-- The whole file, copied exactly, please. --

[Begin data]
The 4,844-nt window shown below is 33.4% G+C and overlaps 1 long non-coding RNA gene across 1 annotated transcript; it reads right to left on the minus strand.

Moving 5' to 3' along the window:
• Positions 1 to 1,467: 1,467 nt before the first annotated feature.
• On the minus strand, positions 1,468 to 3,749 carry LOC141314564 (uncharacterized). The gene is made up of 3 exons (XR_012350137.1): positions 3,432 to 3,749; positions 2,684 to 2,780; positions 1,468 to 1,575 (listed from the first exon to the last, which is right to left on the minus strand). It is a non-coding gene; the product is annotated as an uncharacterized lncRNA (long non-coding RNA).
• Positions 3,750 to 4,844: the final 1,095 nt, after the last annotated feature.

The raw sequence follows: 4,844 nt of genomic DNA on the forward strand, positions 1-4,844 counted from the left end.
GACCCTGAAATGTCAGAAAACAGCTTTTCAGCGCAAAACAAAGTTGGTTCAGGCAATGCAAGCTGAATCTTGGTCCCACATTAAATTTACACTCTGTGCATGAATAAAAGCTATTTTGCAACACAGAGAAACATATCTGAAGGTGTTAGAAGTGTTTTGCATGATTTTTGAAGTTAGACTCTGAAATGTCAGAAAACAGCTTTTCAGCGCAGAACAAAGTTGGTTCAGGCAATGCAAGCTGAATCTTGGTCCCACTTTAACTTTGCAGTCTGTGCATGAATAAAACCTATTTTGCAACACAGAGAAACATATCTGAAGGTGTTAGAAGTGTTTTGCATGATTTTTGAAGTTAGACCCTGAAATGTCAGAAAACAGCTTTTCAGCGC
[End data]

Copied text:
The 4,844-nt window shown below is 33.4% G+C and overlaps 1 long non-coding RNA gene across 1 annotated transcript; it reads right to left on the minus strand.

Moving 5' to 3' along the window:
• Positions 1 to 1,467: 1,467 nt before the first annotated feature.
• On the minus strand, positions 1,468 to 3,749 carry LOC141314564 (uncharacterized). The gene is made up of 3 exons (XR_012350137.1): positions 3,432 to 3,749; positions 2,684 to 2,780; positions 1,468 to 1,575 (listed from the first exon to the last, which is right to left on the minus strand). It is a non-coding gene; the product is annotated as an uncharacterized lncRNA (long non-coding RNA).
• Positions 3,750 to 4,844: the final 1,095 nt, after the last annotated feature.

The raw sequence follows: 4,844 nt of genomic DNA on the forward strand, positions 1-4,844 counted from the left end.
GACCCTGAAATGTCAGAAAACAGCTTTTCAGCGCAAAACAAAGTTGGTTCAGGCAATGCAAGCTGAATCTTGGTCCCACATTAAATTTACACTCTGTGCATGAATAAAAGCTATTTTGCAACACAGAGAAACATATCTGAAGGTGTTAGAAGTGTTTTGCATGATTTTTGAAGTTAGACTCTGAAATGTCAGAAAACAGCTTTTCAGCGCAGAACAAAGTTGGTTCAGGCAATGCAAGCTGAATCTTGGTCCCACTTTAACTTTGCAGTCTGTGCATGAATAAAACCTATTTTGCAACACAGAGAAACATATCTGAAGGTGTTAGAAGTGTTTTGCATGATTTTTGAAGTTAGACCCTGAAATGTCAGAAAACAGCTTTTCAGCGC